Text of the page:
GABORONE, July 10 (Xinhua) -- Botswana released short and long-term guidelines Thursday to address fuel shortages ravaging the southern African country.
The solutions include reducing the operating hours of fuel stations from 24 hours to 12 hours and rationing fuel sales, President Mokgweetsi Masisi announced.
"Each car will fuel at a maximum cost of 250 pula (25 U.S. dollars) only with immediate effect until the situation normalizes," Masisi said when addressing the nation in a live broadcast.
According to Masisi, purchasing fuel using jerry cans will be restricted to Thursdays only and people can't purchase petrol with drums or very large containers.
"If people do not comply with these regulations, the government will have no choice but to take further stringent measures to bring about stability to the supply and demand of fuel in the country," he said.
Furthermore, Botswana is actively looking for additional importation routes particularly in Namibia and Mozambique to help meet the local demand for fuel to counter the ongoing strike by some South African truck drivers, he said.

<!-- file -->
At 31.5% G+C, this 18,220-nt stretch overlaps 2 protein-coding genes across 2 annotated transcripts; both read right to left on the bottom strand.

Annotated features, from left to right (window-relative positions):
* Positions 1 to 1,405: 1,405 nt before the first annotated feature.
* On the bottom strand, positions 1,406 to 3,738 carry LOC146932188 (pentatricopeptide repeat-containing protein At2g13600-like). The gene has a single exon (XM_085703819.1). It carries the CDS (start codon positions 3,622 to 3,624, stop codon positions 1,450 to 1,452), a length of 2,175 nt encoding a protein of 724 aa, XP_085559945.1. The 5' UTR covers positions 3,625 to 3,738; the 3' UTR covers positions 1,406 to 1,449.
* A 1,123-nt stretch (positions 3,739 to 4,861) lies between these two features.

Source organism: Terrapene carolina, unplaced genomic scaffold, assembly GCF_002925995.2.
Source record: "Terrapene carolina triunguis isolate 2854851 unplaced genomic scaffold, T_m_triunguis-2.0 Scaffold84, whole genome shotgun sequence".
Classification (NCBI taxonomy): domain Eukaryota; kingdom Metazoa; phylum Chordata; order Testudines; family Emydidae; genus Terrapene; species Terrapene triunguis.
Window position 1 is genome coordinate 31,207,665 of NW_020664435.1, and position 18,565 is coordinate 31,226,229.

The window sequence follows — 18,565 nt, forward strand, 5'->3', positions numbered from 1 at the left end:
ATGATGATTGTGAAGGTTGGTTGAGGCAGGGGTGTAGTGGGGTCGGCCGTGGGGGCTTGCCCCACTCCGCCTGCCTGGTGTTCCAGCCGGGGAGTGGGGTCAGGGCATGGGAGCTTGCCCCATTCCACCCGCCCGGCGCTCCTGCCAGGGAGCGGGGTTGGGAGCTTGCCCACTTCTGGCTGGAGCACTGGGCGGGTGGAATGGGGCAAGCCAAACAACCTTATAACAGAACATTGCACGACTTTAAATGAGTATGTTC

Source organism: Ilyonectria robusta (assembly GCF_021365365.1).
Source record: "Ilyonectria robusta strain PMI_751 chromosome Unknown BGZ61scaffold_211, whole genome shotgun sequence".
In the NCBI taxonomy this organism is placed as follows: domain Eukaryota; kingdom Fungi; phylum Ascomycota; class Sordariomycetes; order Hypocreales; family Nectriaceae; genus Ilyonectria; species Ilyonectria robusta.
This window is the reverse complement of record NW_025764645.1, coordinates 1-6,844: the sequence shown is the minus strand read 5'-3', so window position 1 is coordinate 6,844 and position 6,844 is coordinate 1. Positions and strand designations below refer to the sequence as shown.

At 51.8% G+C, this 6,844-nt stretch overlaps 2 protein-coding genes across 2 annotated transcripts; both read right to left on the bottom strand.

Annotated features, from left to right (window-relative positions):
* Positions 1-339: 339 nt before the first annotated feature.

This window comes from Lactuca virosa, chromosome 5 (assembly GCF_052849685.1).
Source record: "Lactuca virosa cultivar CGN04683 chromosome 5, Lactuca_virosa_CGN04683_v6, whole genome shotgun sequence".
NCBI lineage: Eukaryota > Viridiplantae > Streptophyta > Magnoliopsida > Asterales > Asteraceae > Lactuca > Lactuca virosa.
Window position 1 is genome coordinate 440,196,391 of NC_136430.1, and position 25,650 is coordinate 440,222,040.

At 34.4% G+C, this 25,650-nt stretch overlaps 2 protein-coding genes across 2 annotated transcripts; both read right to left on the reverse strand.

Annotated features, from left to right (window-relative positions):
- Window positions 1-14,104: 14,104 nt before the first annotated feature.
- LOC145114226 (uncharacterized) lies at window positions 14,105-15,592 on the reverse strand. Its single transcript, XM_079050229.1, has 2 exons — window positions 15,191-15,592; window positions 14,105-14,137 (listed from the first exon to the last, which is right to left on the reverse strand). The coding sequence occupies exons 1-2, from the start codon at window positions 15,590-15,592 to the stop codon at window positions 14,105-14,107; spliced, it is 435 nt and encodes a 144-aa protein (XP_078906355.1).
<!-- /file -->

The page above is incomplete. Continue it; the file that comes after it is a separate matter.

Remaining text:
However, the restrictions do not apply to emergency and public transport vehicles. He also urged individual motorists to give priority at fuel stations to frontline workers during the battle against COVID-19.
The fuel shortages have disrupted businesses and could exacerbate economic contraction this year, when the government said real gross domestic product could fall by 13 percent.
Botswana consumes 3 million litres of fuel per day and government officials say they normally keep 12 days of supply in the strategic reserves. Enditem